When we think Skyline, we likely will think GT-R as well. Though not exactly synonymous, they do go together. And the Skyline GT-R, particularly in its initial C10 form, is the grail of JDM otakus and petrolheads the world over. But there weren’t many made (around 2000 units), and the ones I’ve seen so far may be real ones, but it’s hard to tell. Turning standard long-nose C10s into GT-R lookalikes is a fairly routine operation, here. So here’s something that’s almost as good and (wheels aside) 100% genuine: the GTX hardtop coupé.
When the Prince Motor Company started the Skyline line, back in 1957, the model was not necessarily destined to become a hot car. It was one of the better Japanese family saloons, to be sure, but performance was not the initial goal. The influence was more Peugeot than Porsche, though there was a tiny run of Michelotti-designed two-door cars – a trial balloon of sorts. Things really started to change with the second generation, when the Gloria’s 2-litre 6-cyl. found itself shoehorned into an elongated Skyline, showing that there was potential for a Japanese Alfa Romeo to be created. Then came the Hakosuka.
In the summer of 1968 came the third generation C10, still a 100% Prince design, but now badged as a Nissan. There were still two body styles only – four-door saloon and wagon – in the range, but the long-nose 6-cyl. cars were given even more prominence. Then, in 1969, the phenomenal GT-R was launched, followed in late 1970 by the hardtop coupé. The Hakosuka (“boxy Skyline”) nickname it garnered might seem trivial and a bit unfair, but it was probably coined posthumously in the later ‘70s, when Skylines developed more rounded fastback styling. At least, that’s what I’ve read on a couple Japanese websites…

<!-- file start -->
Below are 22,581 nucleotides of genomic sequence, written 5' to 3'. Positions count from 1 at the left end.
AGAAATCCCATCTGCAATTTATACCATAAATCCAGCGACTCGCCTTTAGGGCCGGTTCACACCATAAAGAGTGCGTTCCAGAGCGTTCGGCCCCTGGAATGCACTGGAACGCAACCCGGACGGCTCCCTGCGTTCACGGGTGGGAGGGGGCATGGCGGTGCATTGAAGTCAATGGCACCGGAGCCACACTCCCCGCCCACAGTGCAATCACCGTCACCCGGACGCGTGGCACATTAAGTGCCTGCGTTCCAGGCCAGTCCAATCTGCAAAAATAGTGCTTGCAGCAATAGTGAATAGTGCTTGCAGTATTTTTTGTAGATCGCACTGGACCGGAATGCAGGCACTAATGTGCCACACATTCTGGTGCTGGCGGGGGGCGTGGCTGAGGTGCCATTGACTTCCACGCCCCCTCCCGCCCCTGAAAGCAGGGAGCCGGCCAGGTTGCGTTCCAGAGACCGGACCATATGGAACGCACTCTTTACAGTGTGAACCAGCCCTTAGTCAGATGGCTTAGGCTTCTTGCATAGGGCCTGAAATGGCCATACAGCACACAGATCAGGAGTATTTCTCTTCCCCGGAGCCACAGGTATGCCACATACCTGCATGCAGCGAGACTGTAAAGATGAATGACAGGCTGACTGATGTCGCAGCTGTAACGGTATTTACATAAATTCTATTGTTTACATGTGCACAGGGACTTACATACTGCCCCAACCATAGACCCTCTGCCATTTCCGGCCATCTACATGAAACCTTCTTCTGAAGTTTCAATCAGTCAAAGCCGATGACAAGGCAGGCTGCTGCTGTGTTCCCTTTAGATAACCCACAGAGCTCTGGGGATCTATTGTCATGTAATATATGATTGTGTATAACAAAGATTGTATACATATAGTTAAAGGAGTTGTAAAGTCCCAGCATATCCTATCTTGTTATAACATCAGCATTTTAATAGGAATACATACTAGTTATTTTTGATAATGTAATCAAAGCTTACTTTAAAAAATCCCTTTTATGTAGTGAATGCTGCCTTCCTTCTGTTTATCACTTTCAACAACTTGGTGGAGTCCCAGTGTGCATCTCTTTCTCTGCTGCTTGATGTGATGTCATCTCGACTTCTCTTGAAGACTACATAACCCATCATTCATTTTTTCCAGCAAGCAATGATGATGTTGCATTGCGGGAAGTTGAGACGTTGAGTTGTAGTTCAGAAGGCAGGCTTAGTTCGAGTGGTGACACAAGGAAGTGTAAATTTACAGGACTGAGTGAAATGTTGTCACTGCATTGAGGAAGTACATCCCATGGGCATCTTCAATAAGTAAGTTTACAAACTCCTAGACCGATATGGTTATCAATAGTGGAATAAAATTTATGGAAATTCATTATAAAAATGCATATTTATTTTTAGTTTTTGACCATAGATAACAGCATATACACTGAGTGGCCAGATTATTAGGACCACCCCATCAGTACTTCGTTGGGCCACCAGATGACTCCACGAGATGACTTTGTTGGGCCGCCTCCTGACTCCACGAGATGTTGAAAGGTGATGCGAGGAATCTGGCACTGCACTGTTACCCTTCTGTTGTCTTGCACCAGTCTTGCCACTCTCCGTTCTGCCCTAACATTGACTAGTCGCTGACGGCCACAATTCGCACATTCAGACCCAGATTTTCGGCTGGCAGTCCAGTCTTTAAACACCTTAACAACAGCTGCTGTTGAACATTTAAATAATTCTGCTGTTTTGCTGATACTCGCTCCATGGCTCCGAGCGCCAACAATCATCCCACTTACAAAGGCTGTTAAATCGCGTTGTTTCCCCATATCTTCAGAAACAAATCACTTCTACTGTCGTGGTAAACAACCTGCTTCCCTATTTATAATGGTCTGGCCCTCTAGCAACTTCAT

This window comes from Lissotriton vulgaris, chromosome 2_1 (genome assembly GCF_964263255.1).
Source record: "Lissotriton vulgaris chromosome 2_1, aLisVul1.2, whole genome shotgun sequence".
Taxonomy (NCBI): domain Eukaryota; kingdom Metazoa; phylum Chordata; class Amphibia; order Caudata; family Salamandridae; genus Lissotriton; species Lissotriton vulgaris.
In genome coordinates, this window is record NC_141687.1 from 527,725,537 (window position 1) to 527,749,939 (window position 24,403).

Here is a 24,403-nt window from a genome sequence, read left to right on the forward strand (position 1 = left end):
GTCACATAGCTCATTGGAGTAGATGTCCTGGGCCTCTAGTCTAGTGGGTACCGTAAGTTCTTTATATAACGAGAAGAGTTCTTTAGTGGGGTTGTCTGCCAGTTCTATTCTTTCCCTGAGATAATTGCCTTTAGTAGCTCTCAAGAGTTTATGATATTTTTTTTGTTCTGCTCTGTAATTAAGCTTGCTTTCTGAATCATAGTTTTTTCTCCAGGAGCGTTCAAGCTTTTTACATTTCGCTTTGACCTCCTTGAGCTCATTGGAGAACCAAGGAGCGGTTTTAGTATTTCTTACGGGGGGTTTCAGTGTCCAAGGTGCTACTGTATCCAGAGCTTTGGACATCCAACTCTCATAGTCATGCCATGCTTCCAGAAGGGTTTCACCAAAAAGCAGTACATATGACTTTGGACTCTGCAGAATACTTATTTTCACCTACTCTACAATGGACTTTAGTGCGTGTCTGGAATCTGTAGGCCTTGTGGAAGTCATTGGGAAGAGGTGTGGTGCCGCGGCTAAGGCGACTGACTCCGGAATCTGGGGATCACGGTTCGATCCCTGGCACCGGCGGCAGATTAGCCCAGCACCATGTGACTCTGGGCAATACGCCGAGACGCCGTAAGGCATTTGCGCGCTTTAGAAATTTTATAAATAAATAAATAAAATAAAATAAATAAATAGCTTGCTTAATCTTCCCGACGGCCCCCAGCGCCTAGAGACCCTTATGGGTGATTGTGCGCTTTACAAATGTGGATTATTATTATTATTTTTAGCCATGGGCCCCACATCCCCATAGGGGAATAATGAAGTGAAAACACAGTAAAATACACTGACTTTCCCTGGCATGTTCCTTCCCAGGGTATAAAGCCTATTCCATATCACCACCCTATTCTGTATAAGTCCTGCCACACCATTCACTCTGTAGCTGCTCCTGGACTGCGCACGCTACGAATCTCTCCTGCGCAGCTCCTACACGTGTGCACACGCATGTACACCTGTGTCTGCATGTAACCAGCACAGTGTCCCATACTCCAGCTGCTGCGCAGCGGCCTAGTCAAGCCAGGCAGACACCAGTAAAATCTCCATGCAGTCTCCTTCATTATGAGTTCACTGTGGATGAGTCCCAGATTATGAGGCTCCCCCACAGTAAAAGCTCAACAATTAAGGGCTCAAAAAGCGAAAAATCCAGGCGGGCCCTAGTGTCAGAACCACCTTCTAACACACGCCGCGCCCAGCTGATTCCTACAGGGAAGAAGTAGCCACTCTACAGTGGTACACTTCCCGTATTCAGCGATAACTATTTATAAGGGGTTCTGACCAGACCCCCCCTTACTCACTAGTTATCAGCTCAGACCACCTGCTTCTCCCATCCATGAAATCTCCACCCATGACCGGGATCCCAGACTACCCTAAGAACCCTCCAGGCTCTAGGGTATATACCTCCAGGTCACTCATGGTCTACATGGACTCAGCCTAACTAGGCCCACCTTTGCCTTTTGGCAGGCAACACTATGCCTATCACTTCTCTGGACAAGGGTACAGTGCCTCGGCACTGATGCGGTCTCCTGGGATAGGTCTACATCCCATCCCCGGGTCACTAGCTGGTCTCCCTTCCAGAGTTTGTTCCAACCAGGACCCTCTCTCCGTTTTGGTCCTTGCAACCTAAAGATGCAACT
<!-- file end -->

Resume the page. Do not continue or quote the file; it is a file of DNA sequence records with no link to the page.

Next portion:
Nickname notwithstanding, the new coupé was a major game-changer, both image-wise and in terms of performance. The hardtop design was a given in those days – and Skyline coupés remained pillarless for several generations – but Nissan’s crucial decision was to shorten the wheelbase by 7cm. This ensured that the coupé would not just be sleeker than the saloon, but also slightly lighter and endowed with better handling. So the GT-R badge logically went to the sportier car.
But not everybody wants an expensive, fire-breathing, gas-guzzling 160hp status symbol taking up the only space in their garage. Nissan figured there was a gap between that and the rather more sedate (115hp) 2000GT model, so they took the twin-carb 6-cyl. from the Fairlady Z and created the 130hp GTX in September 1971.
It was an inspired piece of marketing. The gen 3 Skyline already had a wheel out of the door by the time this new variant appeared (it was replaced 12 months later by the Kenmari C110), but the GTX kept buyers interested right to the end of the C10’s run. And whereas the GT-R badge was rather short-sightedly discarded by Nissan for most of the ‘70s and ‘80s (only to return with a vengeance afterwards), the GTX had a decent decade of being the top dog of long-nose Skylines.
One of the hallmarks of this trim level was to mix in a dollop of luxury (and gadgetry) in with the extra performance, as evidenced by the power windows in this car. This was still a rare item in Japanese cars in those days, especially non-chauffeured ones. And this is definitely not a car with back seat passengers in mind.
Beyond the GTX trim and its goodies though, the star of this post is the two-door body style itself. It became a huge part of the Skyline’s identity and cemented the model’s sporty bona fides – with or without the GT-R badge. The image was so well crafted and strongly associated with the Skyline that the coupé only disappeared from the range with the current (13th) generation, launched in 2014.
Present-day Skylines (known abroad as the Infiniti Q50) have retrenched to being a saloon-only model, after having dabbled in questionable crossover forms in the late ‘00s and early teens. It was perhaps inevitable that the coupé would disappear at some point, given how few examples of this once-popular body style are still in production now, but it sure took a long time to bow out. Modern Skylines, aside from the name, the RWD layout and the 6-cyl. engine (now V-shaped, of course), have little to do with anything as old as the Hakosuka of course, but the survival of the name and basic layout is an achievement in and of itself. How many MY 2024 cars can trace their lineage directly back to the late ‘50s? In Japan, only the Toyota Crown can claim such ancient heritage.
In my personal C10 dream garage, the long-nose four-door saloon remains top of the list – there’s just no better version of that Skyline generation, in my view. But I think I may have found the next entry in this GTX hardtop. It really is number one at being number two.